Ms Hua urged the US to “stop selling arms to Taiwan or having military links with Taiwan” and “promptly halt its steps down the wrong and dangerous path”.

She added: “We also once again give the stern message to the Taiwan authorities that ‘Taiwan independence’ is a dead end.

“Attempts and actions to seek external interference and use weaponry to deny reunification are doomed to fail.”

Taiwan has expressed concern that they will lose crucial US support in their stand-off against Beijing in the region under a Joe Biden administration.

The country has been on high alert this year as Beijing became increasingly more aggressive with military drills in the area.

China also carried out extensive military drill simulating an all-out invasion of Taiwan, on islands near the country in the South China Sea, in October.

The US-Taiwan arms deal, viewed by Beijing as a threat to their sovereignty, includes a Boeing-made Harpoon Coastal Defence System, rocket artillery, sensors and missiles.

It provoked a furious response from Chinese president Xi Jinping who told troops at a military base to “put all [their] minds and energy on preparing for war”.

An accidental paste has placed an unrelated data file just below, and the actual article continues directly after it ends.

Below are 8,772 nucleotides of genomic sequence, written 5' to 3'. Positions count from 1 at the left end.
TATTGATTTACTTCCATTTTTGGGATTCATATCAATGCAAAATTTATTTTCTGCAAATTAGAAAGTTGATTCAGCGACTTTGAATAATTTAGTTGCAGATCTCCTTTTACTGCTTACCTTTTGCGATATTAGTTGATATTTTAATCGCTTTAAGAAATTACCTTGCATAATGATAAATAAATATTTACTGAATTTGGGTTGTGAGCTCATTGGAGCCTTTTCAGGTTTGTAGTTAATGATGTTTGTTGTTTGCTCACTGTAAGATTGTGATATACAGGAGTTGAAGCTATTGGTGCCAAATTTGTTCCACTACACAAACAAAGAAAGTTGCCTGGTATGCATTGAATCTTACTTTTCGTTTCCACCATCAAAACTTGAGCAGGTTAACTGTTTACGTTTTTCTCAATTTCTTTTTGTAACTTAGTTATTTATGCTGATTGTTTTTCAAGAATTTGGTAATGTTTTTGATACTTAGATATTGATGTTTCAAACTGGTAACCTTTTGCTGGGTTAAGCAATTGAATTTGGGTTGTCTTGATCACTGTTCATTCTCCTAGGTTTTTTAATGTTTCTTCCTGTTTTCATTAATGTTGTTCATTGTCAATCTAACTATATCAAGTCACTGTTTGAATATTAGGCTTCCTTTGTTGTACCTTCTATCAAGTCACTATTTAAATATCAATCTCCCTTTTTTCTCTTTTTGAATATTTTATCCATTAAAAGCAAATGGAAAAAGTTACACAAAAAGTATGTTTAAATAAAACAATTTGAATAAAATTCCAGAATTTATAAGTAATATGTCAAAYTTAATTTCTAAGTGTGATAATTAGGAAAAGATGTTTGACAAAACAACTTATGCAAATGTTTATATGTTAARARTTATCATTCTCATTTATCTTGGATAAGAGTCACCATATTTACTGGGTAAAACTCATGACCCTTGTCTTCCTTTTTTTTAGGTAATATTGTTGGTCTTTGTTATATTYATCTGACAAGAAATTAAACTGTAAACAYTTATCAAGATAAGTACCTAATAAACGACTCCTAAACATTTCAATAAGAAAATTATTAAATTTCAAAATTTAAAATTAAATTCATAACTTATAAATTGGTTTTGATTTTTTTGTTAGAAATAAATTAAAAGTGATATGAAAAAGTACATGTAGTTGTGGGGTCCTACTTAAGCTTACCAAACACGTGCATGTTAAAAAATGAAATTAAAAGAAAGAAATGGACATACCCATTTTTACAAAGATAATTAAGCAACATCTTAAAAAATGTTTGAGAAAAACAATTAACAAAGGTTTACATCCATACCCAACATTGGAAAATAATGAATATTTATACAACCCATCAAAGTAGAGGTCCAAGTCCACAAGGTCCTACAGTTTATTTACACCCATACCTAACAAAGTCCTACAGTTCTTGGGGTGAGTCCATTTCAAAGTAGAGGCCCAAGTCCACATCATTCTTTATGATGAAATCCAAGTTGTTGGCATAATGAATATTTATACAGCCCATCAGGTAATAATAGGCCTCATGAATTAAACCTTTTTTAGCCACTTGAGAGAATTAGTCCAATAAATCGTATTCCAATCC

China sanctioned US defence companies Lockheed Martin, Boeing Defense, Space and Security and Raytheon in retaliation, while refusing to rule out targeting other “individuals and entities”.

Robert O’Brien, the US national security adviser, has warned of an “entire world” backlash if China uses military force on Taiwan.

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He spoke last week as China threatened a “legitimate and necessary response” to a US Navy admiral visiting the island nation.

Mr O’Brien told reporters: “I can’t imagine anything that will cause a greater backlash against China from the entire world if they attempted to use military force to coerce Taiwan.”

The US launched the Taiwan Travel Act in 2018 as a follow-up to the existing Taiwan Relations Act 1979, which allowed US officials to visit the country without restrictions and vice versa.

A visit from Keith Krach, senior US official figure for economic growth, energy and the environment, to Taiwan in September prompted an angry response from China, as did a visit from US health secretary Alex Azar in August.

The US is also said to be blacklisting Chinese firms over alleged military links.

Reuters reported on Monday China National Offshore Oil Corp (CNOOC), the nation’s third biggest oil company, is to be added to the list of firms owned or controlled by the Chinese military.

It is designed to deter US investment firms, pension funds and others from buying and selling shares.

The plans are seen as an attempt by outgoing President Donald Trump to maintain a hard line position on Beijing.

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World News